A Book for Every Year…

I got the idea for this post primarily from the brilliant Christa over at A Voluptuous Mind who posed a list earlier in the year of her favourite movies from every year she has been alive.

I got to thinking what my favourite books would be and inspired by the 1951 Club, I thought I would list my choice for the best books of 1971 to 2015! The reason I’m stopping at 2015 is because I didn’t read any notable new releases in 2016 or so far this year given my on-going book ban. Some years were easier than others – 1971 was pretty tough, but I had to debate between several books for 1993! Some were read at the time (although obviously I wasn’t reading John Berger on my first birthday!) and some only recently, but they represent a selection of some of my favourite books!

So, let’s kick off and see if any of your favourites are here too!

1971 – 1980

1971: The Dead Zone by Stephen King

1972: Ways of Seeing by John Berger

1973: Deenie by Judy Blume

1974: Zen and the Art of Motorcycle Maintenance by Robert M Pirsig

1975: American Buffalo by David Mamet

1976: Will you Please be Quiet, Please by Raymond Carver

1977: Dispatches by Michael Herr

1978: Tales of the City by Armistead Maupin

1979: The Executioners Song by Norman Mailer

1980: A Confederacy of Dunces by John Kennedy Toole

1981 – 1990

1981: Good Behaviour by Molly Keane

1982: The Secret Diary of Adrian Mole Aged 13 ¾ by Sue Townsend

1983: Fool for Love by Sam Sheperd

1984: Money by Martin Amis

1985: Love in the Time of Cholera by Gabriel Garcia Marquez

1986: Perfume by Patrick Suskind

1987: The New York Trilogy by Paul Auster

1988: Libra by Don DeLillo

1989: A Prayer for Owen Meaney by John Irving

1990: Blonde by Joyce Carol Oates

1991 – 2000

1991: Seeing Things by Seamus Heaney

1992: The Secret History by Donna Tartt

1993: Paddy Clarke Ha Ha Ha! By Roddy Doyle

1994: The Skriker by Caryl Churchill

1995: Behind the Scenes at the Museum by Kate Atkinson

1996: Reading in the Dark by Seamus Deane

1997: The God of Small Things by Arundhati Roy

1998: Birds of America by Lorrie Moore

1999: Plainsong by Kent Haruf

2000: The Blind Assassin by Margaret Atwood

2001 – 2010

2001: Bel Canto by Ann Patchett

2002: Fingersmith by Sarah Waters

2003: We Need to Talk About Kevin by Lionel Shriver

2004: Cloud Atlas by David Mitchell

2005: The Year of Magical Thinking by Joan Didion

2006: The Arrival by Shaun Tan

2007: Remainder by Tom McCarthy

2008: A Fraction of the Whole by Steve Toltz

2009: A Scattering Christopher Reid

2010: A Visit from the Goon Squad – Jennifer Egan

2011 – 2015

2011: Ready Player One by Ernest Cline

2012: Wild by Cheryl Strayed

2013: Tenth of December by George Saunders

2014: A Girl is a Half Formed Thing by Eimear McBride

2015: Tender by Belinda McKeon

Any of these take you back to a specific year? Or is anyone else tempted to make a list of their own? I’d quite like to do the same for music and movies, if I can find the time!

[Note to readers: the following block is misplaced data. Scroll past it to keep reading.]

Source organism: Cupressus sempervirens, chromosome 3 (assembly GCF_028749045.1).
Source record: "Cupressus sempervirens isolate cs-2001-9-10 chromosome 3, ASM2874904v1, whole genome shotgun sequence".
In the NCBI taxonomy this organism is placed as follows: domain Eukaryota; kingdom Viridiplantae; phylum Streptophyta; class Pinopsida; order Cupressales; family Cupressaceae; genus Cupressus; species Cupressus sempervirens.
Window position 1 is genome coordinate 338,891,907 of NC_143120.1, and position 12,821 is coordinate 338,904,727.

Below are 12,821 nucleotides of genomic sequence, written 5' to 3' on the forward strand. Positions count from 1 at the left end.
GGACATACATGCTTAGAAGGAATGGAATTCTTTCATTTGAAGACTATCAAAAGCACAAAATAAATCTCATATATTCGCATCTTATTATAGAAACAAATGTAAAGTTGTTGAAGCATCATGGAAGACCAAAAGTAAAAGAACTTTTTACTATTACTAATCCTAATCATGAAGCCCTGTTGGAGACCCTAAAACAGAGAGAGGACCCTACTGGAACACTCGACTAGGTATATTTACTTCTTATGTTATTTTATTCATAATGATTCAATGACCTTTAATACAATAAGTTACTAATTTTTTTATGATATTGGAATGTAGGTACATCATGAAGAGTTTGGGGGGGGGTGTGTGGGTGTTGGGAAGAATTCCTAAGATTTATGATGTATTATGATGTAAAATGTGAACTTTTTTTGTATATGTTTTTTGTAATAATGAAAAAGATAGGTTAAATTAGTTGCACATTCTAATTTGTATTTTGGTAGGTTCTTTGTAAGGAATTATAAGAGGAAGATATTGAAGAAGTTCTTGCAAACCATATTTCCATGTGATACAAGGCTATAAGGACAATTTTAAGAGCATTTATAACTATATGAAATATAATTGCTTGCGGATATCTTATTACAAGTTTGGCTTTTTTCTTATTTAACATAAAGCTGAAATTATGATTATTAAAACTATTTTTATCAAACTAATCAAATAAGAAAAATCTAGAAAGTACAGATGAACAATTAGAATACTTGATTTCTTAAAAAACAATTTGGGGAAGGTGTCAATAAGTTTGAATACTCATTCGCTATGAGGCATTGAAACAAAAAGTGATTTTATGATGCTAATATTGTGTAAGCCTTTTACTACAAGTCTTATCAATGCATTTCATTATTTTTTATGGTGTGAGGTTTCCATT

A 3rd Birthday and a Giveaway!

Today is my Blogversary!


Yep, it’s been three long years since I counted up all those books, almost had a heart attack and planned to cut down the TBR.

So, it’s another year done and how far on am I? I’m so close to the 500s I can taste it! Hopefully by the end of the year I’ll have reached that milestone. 146 books in 3 years isn’t great, but it’s better than the pre-blog days and if I keep up the momentum, 746 books will be done and dusted by 2028. Go me!

Despite having made it through another year without buying myself a book, I have acquired books through other means. My use of Net Galley has risen and I did receive quite a few books from publishers this year. I have tried to stick to my (very loose) rules and only read new books by Irish writers, but this little habit has definitely slowed my progress in my challenge. I may have read 71 books this year, according to Good Reads, but I only reduced the 746 by 47.

Reading aside, I’ve had another great year on the blog. According to my friends at WordPress, I’ve had over 23,000 views and 11,500 visitors. I was also delighted this year to pass my 1,000 follower mark, so thanks to you all for continuing to read.

Highlights this year have been the second annual Reading Ireland Month back in March which generated over 100 posts.


Plans are already afoot for 2017, which I will again be co-hosting with my pal Niall of Raging Fluff fame, so if you have any books by Irish authors lurking in your TBR why not save them until March and join in the craic. This year I’ll be focusing entirely on Irish women writers, but there will be lots of other fun posts and giveaways.

20 Books of Summer also went down a treat this year, with over 120 fantastic bloggers participating and as a bonus, I actually managed to read all 20 of my books! This feature will certainly be back in 2017 as it gives my reading a real kick up the butt mid-year!

Once again I was delighted to make the finals of the Irish Blog Awards for the best Books and Literature blog – getting that far never ceases to amaze me! Plus I clearly take every opportunity throughout the year to show off about it….


On a personal level, 2016 has been both a difficult and an amazing year. Since this time last year I had the real pleasure of interviewing Nuala O’Connor and Dame Fiona Kidman for the Belfast Book Festival and of course, I started a new and wonderful job at the Seamus Heaney HomePlace in Bellaghy. Leaving the job I had done for 17 years was frightening and daunting, but I have to say that I have never been happier. I adore my new job, surrounded by books, poetry and writers all day; it feels like it was made for me!